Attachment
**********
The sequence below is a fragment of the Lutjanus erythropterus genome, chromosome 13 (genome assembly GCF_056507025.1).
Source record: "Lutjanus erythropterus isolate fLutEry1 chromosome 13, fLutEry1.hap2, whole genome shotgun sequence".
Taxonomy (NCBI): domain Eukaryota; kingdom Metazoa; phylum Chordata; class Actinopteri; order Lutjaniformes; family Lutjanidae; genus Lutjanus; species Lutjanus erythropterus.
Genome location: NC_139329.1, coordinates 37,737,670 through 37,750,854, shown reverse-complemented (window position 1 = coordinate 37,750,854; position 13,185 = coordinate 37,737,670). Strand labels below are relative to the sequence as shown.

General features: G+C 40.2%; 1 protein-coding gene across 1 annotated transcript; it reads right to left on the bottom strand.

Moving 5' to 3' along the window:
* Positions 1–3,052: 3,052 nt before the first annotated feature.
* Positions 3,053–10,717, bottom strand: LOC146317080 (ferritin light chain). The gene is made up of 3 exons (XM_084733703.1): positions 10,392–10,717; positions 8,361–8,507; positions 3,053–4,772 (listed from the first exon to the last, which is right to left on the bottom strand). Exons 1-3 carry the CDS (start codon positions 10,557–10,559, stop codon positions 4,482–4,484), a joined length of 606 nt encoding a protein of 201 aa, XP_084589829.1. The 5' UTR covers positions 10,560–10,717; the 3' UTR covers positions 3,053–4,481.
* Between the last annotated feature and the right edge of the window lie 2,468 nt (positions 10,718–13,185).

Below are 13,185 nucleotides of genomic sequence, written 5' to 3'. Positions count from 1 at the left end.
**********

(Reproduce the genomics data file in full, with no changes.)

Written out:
The sequence below is a fragment of the Lutjanus erythropterus genome, chromosome 13 (genome assembly GCF_056507025.1).
Source record: "Lutjanus erythropterus isolate fLutEry1 chromosome 13, fLutEry1.hap2, whole genome shotgun sequence".
Taxonomy (NCBI): domain Eukaryota; kingdom Metazoa; phylum Chordata; class Actinopteri; order Lutjaniformes; family Lutjanidae; genus Lutjanus; species Lutjanus erythropterus.
Genome location: NC_139329.1, coordinates 37,737,670 through 37,750,854, shown reverse-complemented (window position 1 = coordinate 37,750,854; position 13,185 = coordinate 37,737,670). Strand labels below are relative to the sequence as shown.

General features: G+C 40.2%; 1 protein-coding gene across 1 annotated transcript; it reads right to left on the bottom strand.

Moving 5' to 3' along the window:
* Positions 1–3,052: 3,052 nt before the first annotated feature.
* Positions 3,053–10,717, bottom strand: LOC146317080 (ferritin light chain). The gene is made up of 3 exons (XM_084733703.1): positions 10,392–10,717; positions 8,361–8,507; positions 3,053–4,772 (listed from the first exon to the last, which is right to left on the bottom strand). Exons 1-3 carry the CDS (start codon positions 10,557–10,559, stop codon positions 4,482–4,484), a joined length of 606 nt encoding a protein of 201 aa, XP_084589829.1. The 5' UTR covers positions 10,560–10,717; the 3' UTR covers positions 3,053–4,481.
* Between the last annotated feature and the right edge of the window lie 2,468 nt (positions 10,718–13,185).

Below are 13,185 nucleotides of genomic sequence, written 5' to 3'. Positions count from 1 at the left end.